When your offline marketing (accidentally) drives your online marketing wild.
Imagine you're a marketing director (I know some of you reading this actually are), and you're planning a campaign for your product five months ahead .
It's December, mid-winter in the UK, so you're already dreaming of spring breaking through in April. Ideal sunny conditions to launch your first-ever outdoor poster campaign. The media is booked and locked in.
Then comes Covid-19. Everyone's in lockdown. No-one's going out. No-one's going to see your outdoor campaign now.
So what do you do?
If you are Emily Snacks -- a make of "wildly flavoursome and temptingly crunchy snacks made with real veg & fruit" -- you power on.
"If we’re going to take the piss out of ourselves and say we’ve had a bit of misfortune with timing, then I’m happy to do it,” explained Nurture Brands’s managing director, Adam Draper.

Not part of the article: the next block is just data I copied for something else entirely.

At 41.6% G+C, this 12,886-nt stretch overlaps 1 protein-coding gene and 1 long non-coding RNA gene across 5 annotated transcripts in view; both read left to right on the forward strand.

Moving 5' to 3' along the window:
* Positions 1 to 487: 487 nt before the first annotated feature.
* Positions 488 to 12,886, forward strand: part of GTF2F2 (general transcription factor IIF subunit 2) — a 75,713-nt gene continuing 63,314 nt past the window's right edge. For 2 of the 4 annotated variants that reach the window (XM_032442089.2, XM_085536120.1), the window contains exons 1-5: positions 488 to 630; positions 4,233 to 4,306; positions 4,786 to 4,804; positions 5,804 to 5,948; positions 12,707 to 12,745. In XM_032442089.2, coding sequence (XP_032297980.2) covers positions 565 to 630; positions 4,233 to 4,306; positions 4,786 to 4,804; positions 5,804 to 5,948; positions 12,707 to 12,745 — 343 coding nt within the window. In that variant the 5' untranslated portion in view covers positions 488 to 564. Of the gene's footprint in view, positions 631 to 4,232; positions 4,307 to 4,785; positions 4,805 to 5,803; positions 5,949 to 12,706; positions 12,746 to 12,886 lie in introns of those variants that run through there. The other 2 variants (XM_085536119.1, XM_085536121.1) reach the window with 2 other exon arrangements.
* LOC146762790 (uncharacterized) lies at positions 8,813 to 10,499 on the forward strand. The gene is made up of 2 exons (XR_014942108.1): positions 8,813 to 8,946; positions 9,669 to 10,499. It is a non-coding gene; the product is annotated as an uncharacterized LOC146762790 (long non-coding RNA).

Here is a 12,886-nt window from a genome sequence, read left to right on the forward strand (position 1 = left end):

He told the media company they didn't want their money back, they were going to go for it. “As long as we look truthful and not like we’re trying to capitalise on the coronavirus, because that’s really disingenuous, then great let’s do it.”
And do it, they did, scrapping the original messages ("Ditch Dull, Eat Bold") and coming out with variations of their misfortune self-deprecatingly. The result is a delightful in-the-moment campaign, capturing the zeitgeist perfectly.
Draper makes the point that sometimes you need to go offline to go online. Meaning this humble outdoor campaign has driven an online reaction and sharing way beyond their dreams, with further irony being use of the #stayhome hashtag -- for an outdoor campaign.
And that's what happens when you Ditch Dull. Bravo!
(This campaign is just one of the marketing pivots featured in Stu Lloyd's book 'Pivot Power'.)